How to Manage Portfolios of Enterprise Risks: Part 2
Updated: Jan 14
Enterprise Risk Management (ERM) is a critical business decision in its own right as it spans a company’s exposure to all risks stemming from its ongoing operations and critical business decisions. Like other critical decisions, ERM strategies carry high stakes for a company’s well-being and survival. They are also vulnerable to unintended consequences stemming from poor design, flawed execution, and unanticipated contingencies.
My book, Bending the Law of Unintended Consequences, describes a method for improving the quality of critical decisions and reducing the likelihood of undesirable outcomes. This method uses simulations to test drive decisions before committing to them, much like consumers test drive cars on different types of roads to explore their steering, braking, acceleration, visibility, and comfort before buying them. Similarly, test drives for decisions project the outcomes of alternative strategies under a range of possible future conditions, uncovering unintended consequences in a safe, virtual environment. This enables decision-makers to avoid poor decisions or refine decent ones to improve their outcomes.
A test drive for ERM strategies simulates the consequences of placing ERM bets on a company’s risk gaming table, as described in Part 1. This process consists of the following steps:
1. Building a Risk Gaming Table
Businesses construct risk gaming tables by conducting a comprehensive analysis of enterprise risks. That analysis identifies consequential threats and target sets, maps threats onto relevant target sets, and estimates the total risk for each such pairing. Threats can be gleaned from industry trade publications, insurers, and risk experts. Target sets for those threats can be identified and sized using a company’s accounting and personnel systems. Methods for quantifying risks can be found in the literature on risk or obtained from risk consultants.
2. Defining ERM Bets
Developing ERM strategies is the most challenging phase of the decision test drive process, requiring expert knowledge and creativity. An ERM bet is modeled as a plan for rolling out risk reduction measures over time. Plans generally include both new and existing measures. The latter may be fully in place or in the process of being deployed (or phased out) across the company. Plan components consist of a schedule, a cost profile, and the anticipated risk reduction impact of a measure on a risk exposure segment. The schedule defines the rate at which a risk management measure is rolled out across one applicable target set. Costs are broken out into three categories: start-up, labor, and operations and maintenance. Effect is estimated as the percentage impacts on threat likelihood and consequence for the given risk exposure segment. A measure reduces a likelihood if it improves detection and/or prevention of the threat. It reduces consequence if it mitigates harm, such as property damage or deaths and injuries. These values can often be derived from the financial, engineering, or actuarial models originally used to assess risks.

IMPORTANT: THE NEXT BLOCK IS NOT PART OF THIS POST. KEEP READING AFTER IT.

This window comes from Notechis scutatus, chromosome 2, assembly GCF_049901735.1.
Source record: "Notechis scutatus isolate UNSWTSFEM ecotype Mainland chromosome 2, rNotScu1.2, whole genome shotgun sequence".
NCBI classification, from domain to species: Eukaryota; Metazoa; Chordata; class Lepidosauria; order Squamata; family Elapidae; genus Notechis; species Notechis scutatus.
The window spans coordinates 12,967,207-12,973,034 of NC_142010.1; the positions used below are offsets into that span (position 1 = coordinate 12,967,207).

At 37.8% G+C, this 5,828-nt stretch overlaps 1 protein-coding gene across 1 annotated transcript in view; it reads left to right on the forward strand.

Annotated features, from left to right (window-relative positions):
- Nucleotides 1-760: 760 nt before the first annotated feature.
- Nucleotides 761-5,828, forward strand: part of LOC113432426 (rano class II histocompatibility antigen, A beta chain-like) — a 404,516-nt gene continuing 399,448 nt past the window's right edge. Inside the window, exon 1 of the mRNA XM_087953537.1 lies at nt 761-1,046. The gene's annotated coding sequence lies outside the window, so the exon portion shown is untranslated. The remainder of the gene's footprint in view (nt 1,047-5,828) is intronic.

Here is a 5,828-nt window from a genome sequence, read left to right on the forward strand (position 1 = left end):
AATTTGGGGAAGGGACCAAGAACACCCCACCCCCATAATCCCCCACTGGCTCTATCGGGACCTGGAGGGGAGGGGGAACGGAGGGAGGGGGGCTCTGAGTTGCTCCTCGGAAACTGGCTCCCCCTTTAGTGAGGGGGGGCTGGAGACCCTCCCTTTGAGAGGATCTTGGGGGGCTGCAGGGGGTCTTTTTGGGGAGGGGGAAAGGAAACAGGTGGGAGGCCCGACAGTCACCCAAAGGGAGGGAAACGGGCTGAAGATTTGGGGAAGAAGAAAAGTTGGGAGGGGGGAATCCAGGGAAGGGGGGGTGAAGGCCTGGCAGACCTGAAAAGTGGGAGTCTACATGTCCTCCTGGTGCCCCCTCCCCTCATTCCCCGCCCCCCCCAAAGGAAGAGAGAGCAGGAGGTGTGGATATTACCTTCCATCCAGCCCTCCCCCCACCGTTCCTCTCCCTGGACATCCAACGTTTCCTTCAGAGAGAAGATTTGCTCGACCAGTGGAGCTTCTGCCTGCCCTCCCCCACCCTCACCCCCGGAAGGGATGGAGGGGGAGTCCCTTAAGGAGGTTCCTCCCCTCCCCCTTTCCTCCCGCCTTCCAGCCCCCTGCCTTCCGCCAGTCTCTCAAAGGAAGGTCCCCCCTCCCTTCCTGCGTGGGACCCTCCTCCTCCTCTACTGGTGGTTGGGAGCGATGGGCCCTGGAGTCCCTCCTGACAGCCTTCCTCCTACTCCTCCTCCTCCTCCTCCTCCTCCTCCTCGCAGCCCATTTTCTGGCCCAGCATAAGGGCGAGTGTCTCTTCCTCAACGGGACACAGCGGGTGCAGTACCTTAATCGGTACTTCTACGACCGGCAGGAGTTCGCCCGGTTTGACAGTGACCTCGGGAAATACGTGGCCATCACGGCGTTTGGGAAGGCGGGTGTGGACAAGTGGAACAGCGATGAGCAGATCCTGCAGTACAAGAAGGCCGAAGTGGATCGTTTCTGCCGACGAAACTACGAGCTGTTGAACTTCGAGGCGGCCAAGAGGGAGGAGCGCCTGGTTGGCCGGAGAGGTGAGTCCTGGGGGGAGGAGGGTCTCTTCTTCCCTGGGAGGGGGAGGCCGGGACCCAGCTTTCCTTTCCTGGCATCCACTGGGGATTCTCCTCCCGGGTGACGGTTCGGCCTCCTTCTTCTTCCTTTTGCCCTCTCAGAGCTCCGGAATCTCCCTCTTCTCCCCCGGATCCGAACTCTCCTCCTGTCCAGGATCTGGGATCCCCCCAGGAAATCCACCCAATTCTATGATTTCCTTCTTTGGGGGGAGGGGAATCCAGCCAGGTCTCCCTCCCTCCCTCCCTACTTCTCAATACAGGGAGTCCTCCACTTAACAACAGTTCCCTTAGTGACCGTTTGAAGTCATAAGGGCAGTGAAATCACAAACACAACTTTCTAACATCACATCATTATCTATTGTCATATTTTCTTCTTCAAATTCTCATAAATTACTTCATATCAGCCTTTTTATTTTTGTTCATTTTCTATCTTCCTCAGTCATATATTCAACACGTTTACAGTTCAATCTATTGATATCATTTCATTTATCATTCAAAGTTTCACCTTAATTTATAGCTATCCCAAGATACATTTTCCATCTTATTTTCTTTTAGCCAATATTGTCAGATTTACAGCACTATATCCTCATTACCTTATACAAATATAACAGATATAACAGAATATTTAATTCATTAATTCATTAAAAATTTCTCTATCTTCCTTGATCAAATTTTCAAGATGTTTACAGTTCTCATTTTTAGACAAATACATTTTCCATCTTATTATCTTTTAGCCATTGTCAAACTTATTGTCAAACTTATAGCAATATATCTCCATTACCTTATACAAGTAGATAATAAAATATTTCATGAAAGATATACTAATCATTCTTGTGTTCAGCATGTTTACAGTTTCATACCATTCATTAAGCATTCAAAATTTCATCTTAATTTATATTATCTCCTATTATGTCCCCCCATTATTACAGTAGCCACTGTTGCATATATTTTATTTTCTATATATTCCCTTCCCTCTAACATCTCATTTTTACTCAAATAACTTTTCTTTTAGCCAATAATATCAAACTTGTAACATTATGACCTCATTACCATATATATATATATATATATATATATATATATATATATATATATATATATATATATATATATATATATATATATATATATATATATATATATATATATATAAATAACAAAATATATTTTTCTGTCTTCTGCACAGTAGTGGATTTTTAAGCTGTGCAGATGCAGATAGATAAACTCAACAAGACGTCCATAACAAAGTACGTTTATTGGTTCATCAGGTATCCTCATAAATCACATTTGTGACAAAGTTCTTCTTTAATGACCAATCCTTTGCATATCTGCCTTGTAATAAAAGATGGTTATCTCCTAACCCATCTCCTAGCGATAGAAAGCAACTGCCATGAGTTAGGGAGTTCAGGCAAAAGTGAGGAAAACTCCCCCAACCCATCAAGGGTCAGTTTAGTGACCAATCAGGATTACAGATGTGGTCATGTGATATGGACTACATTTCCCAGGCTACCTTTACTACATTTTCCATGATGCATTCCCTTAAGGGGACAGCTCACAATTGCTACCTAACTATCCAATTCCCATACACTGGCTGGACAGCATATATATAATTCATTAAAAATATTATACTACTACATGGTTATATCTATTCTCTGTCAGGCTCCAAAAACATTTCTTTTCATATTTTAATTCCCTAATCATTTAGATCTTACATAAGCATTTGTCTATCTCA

For example, a measure to increase physical security might roll out surveillance cameras at the rate of one site per month. This measure might be estimated to reduce the likelihood of attacks by 8% per site but not reduce consequence at all. Such a measure might cost an average of $30,000 in start-up costs per site, $6000/month in incremental labor costs, and $1000/month for operations and maintenance. Training programs typically incur one-time costs. These specifications enable the test drive simulator to project outcomes for ERM bets.
3. Identifying Contingencies
Like other critical decisions, ERM strategies depend upon assumptions about future conditions. It is highly unlikely that these predictions will all come true, rendering strategies brittle in the face of uncertainty. To improve robustness, test drives project the outcomes of decisions across scenarios—a set of alternative futures in which disruptive events occur, trends and forces vary, and parties such as customers, competitors, and hackers change their behavior patterns. These dynamics are important because they alter a company’s risk gaming table over time. Events such as mergers or divestitures add or remove risk exposure segments from the gaming table. Business growth or layoffs cause the sizes of target sets to change, while new technologies and political forces transform threats and their attendant risks.
4. Identifying Performance Metrics
The key factors for assessing ERM portfolio strategies are risk and cost. The following metrics enable decision-makers to compare projected outcomes:
● Risk reduced: how much risk is eliminated (or covered) by risk management activities
● Residual risk: how much total uncovered risk remains as ERM strategies are rolled out over time
● Cost: how much money is spent on risk management measures
● Return on investment (ROI): combines total cost of the ERM bet and total risk reduced to measure financial efficiency
● Time efficiency: a metric that favors measures that reduce risk rapidly over slower ones
These metrics are seldom aligned. For example, measures that reduce large amounts of risk but are labor-intensive tend to incur high costs, producing mediocre ROI. Measures that reduce risk quickly may have poor ROI. Leaders must make trade-offs between these metrics to identify the “best” ERM strategy.